Periodically, I get the urge to retreat.

I lose all inclination to talk to people and/or meet with them. Browsing Facebook or Twitter or Instagram has no charm. I feel like I want to stay indoors by myself (or with my husband who enjoys solitude as much as, if not more than, I do) puttering around the house. Or perhaps go out for a walk or hike, maybe a swim.

There is a strong urge to disengage from everything. I don’t want to read about politics or institutional racism or climate change or economic inequality or mistreatment of women or lack of sanitation, or whatever. I also am not interested in reading about Apple’s latest release or the cool styles on High Heel Confidential, or Heidi’s beautiful recipes on 101 Cookbooks.

I simply want to vegetate. Or ruminate. Or hibernate.

Of course, this stream of thought is immediately followed by another, filled with guilt and self-recrimination.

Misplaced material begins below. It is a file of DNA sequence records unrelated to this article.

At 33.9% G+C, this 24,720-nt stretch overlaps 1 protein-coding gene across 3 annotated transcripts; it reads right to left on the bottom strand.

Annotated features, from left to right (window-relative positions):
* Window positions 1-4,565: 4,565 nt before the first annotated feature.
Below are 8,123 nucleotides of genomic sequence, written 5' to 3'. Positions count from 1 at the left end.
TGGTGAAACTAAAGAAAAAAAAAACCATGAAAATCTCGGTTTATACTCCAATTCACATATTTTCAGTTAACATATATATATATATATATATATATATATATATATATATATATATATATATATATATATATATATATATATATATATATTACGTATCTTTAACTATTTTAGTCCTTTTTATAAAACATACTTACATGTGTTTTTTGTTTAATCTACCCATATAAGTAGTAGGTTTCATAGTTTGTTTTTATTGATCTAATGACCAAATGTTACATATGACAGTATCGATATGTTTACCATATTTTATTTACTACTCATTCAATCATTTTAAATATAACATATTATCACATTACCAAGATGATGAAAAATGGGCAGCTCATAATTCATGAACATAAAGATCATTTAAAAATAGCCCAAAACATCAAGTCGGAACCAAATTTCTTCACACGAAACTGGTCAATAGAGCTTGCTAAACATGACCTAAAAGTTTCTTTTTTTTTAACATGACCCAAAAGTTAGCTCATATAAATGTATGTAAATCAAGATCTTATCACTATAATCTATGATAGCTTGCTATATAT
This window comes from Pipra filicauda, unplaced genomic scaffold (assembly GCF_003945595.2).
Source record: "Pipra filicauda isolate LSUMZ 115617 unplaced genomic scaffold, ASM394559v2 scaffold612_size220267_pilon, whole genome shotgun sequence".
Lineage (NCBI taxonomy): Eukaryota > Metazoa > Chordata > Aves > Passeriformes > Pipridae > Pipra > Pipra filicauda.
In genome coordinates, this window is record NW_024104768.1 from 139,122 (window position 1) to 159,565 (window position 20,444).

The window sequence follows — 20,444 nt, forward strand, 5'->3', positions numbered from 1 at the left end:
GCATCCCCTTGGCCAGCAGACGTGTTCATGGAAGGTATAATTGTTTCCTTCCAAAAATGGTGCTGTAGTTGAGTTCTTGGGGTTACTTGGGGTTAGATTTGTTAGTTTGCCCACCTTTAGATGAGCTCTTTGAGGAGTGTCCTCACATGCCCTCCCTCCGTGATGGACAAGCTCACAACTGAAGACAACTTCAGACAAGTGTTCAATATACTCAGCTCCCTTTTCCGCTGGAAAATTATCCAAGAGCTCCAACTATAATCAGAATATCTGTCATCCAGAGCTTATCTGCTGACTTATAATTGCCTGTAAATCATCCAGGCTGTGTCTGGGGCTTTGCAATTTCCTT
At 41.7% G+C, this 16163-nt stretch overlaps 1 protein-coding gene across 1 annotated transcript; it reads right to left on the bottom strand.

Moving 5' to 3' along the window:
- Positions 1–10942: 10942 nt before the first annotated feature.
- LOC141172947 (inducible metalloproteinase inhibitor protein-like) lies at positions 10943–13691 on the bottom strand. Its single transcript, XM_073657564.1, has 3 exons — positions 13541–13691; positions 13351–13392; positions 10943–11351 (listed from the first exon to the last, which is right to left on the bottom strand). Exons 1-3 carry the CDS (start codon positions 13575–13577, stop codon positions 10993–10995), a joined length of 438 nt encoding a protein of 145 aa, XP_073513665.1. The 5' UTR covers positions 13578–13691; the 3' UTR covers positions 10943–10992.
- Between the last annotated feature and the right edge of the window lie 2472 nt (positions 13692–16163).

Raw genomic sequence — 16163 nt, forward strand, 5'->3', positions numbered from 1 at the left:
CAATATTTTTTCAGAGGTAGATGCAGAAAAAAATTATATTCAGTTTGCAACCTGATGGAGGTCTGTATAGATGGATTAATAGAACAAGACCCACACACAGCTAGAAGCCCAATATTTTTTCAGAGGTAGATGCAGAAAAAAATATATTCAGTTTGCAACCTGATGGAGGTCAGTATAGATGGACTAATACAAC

Aren’t you privileged? You can actually afford to disengage. You have nothing at stake. Not your health or employment or marriage or life. You have nothing to lose by detaching yourself from the everyday occurrences and goings-on of others. Aren’t you selfish? Instead of reaching out to people who are in need of help and support, you prefer to hunker down, like you are a self-styled hermit or a recluse.

You are neither.

You are a pampered, self-absorbed woman who has never wanted for a thing all her life. Most things came easy to you. You like to believe that you are a minimalist but that’s a relative perspective. You have everything you want, so you can actually afford to consider yourself a minimalist. You see yourself as a minimalist only because you look around and see how people spend money, acquire things, move into large homes, buy big cars. None of that is related to you, really.

Okay. But none of this, in any way, diminishes my strong desire to retreat inward, literally and metaphorically.

I used to consider myself a regular extrovert but now it seems like that was a thin veneer that shed itself as I ventured into my mid-late thirties.

So, all of this – acknowledging my need for quiet, space, solitude – is new to me.

But I am gulping it down like a much-needed glass of water. So perhaps, all of this is timely and essential.

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